Henk Krijger was a prominent member of the generation of typographers and graphic designers that included Dick Elffers, Dick Dooijes, Henri Friedlaender, Willem Sandberg, Jan van Keulen, and the German expatriate Helmut Salden. It was a generation that did not enjoy the notoriety of the one that had come before, which included Piet Zwart, Piet Schuitema, Hendrik Wijdeveld, Sjoerd de Roos, and Jan van Krimpen, or the celebrity of the generation that rose to prominence after. In Krijger’s generation, the lines between classical and modern were less easily drawn. Where Jan van Krimpen practiced transparency, symmetry, and restraint, and Piet Zwart a dynamic assertiveness and asymmetrical balance, Henk Krijger sought a gestural orchestration and flow of components. He designed or illustrated four Stichting De Roos titles and his designs appeared seventeen times in the Dutch Fifty Best Books award, for which he designed the 1956 edition.
Henk Krijger, illustrator, type designer, and book designer, 1914–1979.
Hendrik Cornelis Krijger was born on Sumba in 1914 in the Dutch East Indies, the son of Dutch Protestant-reformed missionaries. After a difficult preparatory school experience in downtown Amsterdam, Henk immersed himself in interbellum Arts and Crafts, Symbolism, Late Medieval Netherlandic art, and Magic Realism; and he acquired experience as an illustrator, typographer, and book designer. As he matured, his closest interpersonal and collegial ties were members of the Protestant literary scene. During and after the war he made a break for a distinctive brand of Dutch-Flemish expressionism.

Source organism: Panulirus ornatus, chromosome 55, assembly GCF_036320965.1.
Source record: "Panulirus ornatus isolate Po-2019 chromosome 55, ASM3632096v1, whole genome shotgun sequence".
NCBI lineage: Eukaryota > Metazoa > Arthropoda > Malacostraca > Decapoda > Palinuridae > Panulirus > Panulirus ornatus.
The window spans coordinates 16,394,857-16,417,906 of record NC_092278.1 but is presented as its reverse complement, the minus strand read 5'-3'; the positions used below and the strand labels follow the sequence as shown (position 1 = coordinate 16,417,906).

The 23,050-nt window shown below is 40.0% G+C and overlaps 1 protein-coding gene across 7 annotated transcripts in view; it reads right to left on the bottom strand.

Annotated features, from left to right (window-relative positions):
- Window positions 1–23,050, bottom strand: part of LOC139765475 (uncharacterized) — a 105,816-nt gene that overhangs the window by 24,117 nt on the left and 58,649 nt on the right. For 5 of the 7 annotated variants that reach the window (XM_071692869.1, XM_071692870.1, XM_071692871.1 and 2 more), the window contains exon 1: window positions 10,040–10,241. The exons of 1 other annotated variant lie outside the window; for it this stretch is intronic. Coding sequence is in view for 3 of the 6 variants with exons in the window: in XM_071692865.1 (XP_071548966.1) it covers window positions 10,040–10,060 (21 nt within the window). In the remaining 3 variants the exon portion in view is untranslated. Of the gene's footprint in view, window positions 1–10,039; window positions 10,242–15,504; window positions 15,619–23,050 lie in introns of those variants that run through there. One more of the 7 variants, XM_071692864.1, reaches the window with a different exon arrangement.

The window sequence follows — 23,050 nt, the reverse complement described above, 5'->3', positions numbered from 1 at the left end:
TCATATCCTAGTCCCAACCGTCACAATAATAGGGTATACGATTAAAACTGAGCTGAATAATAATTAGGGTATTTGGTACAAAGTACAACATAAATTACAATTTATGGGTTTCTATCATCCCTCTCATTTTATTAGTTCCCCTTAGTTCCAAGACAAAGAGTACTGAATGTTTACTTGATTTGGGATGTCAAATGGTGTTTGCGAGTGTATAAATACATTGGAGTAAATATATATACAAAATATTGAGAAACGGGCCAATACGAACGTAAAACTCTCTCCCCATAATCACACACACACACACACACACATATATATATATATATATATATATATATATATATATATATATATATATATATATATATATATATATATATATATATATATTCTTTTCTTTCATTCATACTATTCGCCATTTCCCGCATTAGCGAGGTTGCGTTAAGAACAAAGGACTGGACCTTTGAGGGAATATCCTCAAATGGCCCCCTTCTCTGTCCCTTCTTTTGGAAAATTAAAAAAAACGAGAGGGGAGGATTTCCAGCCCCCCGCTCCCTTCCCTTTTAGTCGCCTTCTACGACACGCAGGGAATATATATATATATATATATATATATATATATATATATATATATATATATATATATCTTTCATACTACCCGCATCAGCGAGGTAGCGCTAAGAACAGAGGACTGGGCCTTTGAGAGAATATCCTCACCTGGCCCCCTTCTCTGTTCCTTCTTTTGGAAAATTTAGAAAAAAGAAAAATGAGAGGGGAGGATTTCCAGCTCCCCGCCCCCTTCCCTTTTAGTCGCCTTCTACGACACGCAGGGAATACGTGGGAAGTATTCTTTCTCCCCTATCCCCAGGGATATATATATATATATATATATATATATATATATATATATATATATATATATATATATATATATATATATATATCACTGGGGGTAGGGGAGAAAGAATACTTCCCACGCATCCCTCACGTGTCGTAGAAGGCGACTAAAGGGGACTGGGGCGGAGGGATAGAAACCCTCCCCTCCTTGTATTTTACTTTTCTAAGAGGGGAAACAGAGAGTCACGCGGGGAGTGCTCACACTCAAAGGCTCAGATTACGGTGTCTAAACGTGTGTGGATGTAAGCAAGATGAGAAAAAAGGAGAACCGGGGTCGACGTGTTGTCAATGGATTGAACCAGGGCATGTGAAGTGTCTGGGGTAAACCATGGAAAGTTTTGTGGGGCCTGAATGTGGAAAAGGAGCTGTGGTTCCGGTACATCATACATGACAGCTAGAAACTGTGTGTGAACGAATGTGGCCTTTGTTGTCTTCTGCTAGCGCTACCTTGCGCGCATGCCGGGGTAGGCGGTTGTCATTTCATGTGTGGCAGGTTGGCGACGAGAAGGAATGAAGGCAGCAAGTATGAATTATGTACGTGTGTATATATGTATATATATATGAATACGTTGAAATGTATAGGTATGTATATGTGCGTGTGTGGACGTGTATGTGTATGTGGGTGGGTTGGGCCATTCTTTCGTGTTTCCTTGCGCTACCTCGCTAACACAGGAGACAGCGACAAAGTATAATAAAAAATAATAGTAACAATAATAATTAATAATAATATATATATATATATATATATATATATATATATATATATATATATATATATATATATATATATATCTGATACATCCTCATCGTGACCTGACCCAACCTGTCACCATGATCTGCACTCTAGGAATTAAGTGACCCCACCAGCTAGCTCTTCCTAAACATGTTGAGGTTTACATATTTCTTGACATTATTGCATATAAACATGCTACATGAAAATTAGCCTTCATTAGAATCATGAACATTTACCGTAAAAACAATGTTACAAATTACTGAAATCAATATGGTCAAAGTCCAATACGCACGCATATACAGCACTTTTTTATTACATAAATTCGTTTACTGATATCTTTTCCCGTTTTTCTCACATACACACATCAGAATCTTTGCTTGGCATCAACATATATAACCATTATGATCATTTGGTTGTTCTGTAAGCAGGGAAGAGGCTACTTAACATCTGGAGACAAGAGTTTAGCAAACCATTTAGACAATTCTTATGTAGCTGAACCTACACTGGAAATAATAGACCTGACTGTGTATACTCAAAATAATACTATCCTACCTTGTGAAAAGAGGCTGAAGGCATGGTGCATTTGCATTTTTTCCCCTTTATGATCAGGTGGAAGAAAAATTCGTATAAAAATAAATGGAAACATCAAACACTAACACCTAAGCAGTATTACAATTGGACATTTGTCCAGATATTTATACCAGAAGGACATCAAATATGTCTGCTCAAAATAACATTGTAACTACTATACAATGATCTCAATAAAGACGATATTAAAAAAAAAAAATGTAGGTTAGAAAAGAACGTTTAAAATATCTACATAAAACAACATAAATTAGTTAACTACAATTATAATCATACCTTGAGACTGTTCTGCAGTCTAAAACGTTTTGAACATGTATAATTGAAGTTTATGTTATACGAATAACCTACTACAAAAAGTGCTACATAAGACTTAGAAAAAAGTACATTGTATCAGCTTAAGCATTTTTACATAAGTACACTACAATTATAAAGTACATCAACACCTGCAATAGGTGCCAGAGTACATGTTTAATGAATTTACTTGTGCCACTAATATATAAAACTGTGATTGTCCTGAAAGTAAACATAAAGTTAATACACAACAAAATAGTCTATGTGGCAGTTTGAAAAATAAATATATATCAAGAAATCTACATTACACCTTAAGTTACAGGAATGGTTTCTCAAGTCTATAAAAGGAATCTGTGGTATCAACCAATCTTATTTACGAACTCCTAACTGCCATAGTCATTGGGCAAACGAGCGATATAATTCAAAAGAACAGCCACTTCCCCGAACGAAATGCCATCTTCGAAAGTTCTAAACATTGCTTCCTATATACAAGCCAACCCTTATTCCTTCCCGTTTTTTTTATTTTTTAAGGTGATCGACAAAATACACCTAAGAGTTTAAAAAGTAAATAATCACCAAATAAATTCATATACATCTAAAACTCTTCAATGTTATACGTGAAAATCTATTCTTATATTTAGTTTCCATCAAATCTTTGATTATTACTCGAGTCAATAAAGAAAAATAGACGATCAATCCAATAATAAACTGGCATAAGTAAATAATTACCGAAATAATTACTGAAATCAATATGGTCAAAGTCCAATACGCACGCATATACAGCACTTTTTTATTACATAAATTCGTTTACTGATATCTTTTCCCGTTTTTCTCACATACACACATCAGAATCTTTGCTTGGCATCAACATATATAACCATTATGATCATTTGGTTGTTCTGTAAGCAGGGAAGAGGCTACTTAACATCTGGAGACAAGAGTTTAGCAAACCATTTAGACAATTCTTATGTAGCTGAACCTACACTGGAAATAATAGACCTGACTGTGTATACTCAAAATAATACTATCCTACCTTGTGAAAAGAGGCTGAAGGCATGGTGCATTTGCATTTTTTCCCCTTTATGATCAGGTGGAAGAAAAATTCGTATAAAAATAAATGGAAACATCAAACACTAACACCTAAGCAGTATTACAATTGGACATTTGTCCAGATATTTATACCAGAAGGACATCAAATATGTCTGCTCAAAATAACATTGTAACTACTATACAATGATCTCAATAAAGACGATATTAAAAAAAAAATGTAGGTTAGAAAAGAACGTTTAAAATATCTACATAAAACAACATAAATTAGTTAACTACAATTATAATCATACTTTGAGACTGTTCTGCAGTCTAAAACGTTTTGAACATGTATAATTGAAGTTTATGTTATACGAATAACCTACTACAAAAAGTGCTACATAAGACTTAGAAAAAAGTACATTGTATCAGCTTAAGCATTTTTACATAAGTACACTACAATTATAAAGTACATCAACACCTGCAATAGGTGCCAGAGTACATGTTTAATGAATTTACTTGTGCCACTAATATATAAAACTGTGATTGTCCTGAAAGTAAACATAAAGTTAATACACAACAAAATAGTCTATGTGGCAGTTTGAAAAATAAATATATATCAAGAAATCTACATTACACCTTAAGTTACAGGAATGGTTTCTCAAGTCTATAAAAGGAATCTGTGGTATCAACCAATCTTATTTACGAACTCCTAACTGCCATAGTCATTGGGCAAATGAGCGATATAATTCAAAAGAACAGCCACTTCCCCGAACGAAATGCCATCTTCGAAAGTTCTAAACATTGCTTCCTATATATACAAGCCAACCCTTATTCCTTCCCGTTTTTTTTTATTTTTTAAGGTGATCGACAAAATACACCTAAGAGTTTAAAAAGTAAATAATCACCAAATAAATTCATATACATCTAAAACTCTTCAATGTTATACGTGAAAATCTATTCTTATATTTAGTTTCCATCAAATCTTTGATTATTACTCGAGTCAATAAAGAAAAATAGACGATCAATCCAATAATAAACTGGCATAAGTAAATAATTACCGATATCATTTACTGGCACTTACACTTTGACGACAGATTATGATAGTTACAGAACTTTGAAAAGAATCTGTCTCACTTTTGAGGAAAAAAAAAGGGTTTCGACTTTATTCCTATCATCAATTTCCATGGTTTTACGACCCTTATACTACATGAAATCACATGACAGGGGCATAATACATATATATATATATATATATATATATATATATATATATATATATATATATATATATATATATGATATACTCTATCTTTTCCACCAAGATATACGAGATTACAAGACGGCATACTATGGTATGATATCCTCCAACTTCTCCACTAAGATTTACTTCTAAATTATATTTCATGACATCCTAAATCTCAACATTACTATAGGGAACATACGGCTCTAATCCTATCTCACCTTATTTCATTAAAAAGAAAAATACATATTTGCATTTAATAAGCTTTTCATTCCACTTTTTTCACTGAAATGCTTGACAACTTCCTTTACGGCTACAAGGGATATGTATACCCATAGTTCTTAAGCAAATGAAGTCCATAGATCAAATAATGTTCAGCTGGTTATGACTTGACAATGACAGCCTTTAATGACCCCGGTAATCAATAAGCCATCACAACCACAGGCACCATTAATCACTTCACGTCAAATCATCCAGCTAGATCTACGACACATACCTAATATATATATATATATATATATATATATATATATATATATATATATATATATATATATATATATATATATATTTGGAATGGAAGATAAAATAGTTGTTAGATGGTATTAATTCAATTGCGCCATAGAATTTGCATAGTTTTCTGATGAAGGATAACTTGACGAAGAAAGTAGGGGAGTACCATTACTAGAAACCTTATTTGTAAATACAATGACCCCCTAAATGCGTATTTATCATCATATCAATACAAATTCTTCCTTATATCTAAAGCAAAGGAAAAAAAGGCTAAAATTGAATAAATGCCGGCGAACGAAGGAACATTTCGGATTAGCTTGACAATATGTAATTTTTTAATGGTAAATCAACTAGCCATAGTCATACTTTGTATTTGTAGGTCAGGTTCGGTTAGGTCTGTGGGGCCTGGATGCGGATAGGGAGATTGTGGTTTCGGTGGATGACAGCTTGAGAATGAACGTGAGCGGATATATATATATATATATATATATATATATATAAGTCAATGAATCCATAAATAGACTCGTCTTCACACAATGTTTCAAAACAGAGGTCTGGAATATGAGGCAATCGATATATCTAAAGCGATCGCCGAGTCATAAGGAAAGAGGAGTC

The Raffia Initials are not easily or effectively captured in conventional type-classification schemes but they do have several recognizable affiliations. These include the exquisite lyrical lettering of Helmut Salden, Henk’s own lettering, the chancery Latin majuscule, the idiosyncratic kinking behaviour of dried raffia fibers, and large versals.